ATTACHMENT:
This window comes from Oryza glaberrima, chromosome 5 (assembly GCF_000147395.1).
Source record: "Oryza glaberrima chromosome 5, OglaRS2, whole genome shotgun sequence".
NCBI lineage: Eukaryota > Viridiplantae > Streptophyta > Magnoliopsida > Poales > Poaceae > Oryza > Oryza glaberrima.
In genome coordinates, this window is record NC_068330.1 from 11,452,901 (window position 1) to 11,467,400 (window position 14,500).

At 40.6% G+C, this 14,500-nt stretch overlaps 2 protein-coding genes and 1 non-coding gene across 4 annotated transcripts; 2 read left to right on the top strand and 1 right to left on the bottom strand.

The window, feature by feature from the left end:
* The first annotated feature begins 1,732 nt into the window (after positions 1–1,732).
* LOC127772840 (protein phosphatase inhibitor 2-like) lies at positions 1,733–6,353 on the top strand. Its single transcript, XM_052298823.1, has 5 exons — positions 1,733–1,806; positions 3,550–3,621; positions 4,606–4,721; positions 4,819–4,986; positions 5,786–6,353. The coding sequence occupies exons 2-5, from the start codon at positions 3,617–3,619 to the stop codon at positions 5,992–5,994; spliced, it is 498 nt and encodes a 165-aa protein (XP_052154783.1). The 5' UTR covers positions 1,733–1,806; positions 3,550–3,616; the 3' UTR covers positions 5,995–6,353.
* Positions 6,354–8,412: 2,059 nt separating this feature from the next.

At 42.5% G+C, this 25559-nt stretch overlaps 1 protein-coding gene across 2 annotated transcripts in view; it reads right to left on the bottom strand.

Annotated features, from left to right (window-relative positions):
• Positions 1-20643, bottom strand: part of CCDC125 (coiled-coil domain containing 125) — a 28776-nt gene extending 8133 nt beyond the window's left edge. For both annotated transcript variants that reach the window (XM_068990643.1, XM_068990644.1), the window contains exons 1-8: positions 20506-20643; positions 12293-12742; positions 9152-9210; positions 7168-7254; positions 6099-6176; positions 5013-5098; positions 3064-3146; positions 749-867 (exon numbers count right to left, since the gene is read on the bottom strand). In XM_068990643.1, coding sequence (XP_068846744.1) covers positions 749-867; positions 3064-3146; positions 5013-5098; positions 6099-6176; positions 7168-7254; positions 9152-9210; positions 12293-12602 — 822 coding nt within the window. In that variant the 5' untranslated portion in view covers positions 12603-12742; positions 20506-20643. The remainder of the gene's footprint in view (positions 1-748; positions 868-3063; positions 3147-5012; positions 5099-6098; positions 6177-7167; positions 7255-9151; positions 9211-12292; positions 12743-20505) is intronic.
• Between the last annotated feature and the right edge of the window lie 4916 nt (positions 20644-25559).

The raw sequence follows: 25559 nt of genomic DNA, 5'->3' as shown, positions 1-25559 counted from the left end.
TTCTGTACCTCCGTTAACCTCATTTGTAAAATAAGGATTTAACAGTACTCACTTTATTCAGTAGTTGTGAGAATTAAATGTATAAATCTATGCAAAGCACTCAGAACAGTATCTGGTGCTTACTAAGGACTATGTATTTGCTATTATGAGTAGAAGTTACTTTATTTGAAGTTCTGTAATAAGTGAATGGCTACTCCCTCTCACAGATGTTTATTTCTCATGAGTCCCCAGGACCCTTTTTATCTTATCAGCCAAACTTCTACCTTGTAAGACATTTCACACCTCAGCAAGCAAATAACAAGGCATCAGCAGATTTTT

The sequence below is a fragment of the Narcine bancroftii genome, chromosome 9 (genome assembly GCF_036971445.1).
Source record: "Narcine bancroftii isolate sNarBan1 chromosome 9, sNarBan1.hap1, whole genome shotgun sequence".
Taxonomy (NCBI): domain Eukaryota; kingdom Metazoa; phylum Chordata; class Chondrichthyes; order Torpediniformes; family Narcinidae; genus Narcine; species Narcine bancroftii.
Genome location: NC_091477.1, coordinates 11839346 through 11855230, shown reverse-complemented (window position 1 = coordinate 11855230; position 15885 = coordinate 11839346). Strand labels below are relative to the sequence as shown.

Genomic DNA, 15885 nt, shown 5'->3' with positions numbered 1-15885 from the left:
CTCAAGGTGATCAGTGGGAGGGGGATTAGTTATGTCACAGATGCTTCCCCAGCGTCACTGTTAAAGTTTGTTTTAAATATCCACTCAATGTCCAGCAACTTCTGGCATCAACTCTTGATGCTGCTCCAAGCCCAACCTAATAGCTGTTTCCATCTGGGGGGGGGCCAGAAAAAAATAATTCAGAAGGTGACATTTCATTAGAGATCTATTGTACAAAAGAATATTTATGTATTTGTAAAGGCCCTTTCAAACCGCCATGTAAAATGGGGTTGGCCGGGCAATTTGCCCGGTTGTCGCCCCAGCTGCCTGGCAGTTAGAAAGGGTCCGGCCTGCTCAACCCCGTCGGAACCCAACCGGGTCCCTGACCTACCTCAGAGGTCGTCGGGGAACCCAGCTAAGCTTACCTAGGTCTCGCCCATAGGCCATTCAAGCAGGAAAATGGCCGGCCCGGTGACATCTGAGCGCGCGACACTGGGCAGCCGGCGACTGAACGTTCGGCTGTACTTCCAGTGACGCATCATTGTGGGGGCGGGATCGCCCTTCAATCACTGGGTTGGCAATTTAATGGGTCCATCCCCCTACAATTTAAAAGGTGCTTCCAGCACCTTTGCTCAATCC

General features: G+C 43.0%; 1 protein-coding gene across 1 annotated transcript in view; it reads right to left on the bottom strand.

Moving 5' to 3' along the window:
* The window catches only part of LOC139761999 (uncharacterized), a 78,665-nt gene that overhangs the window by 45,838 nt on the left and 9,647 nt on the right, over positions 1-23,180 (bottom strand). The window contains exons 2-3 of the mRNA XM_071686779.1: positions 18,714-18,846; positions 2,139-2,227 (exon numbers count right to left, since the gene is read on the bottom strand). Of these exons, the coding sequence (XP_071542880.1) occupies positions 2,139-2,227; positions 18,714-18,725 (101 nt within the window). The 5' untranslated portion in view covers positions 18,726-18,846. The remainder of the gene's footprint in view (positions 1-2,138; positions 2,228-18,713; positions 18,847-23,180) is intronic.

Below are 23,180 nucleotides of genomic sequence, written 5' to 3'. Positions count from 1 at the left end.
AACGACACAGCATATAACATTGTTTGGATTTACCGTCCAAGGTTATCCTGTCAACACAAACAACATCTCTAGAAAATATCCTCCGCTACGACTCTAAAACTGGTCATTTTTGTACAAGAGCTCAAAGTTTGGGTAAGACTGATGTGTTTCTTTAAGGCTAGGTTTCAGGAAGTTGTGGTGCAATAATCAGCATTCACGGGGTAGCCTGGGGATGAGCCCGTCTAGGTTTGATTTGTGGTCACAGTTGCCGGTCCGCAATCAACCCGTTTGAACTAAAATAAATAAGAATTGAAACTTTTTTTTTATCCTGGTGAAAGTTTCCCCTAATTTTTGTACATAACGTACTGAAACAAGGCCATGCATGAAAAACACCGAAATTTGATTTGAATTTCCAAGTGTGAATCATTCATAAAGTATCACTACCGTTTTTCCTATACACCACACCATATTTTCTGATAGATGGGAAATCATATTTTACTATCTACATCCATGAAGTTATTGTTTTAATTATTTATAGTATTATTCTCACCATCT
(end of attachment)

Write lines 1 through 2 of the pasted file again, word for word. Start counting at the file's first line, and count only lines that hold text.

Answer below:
This window comes from Oryza glaberrima, chromosome 5 (assembly GCF_000147395.1).
Source record: "Oryza glaberrima chromosome 5, OglaRS2, whole genome shotgun sequence".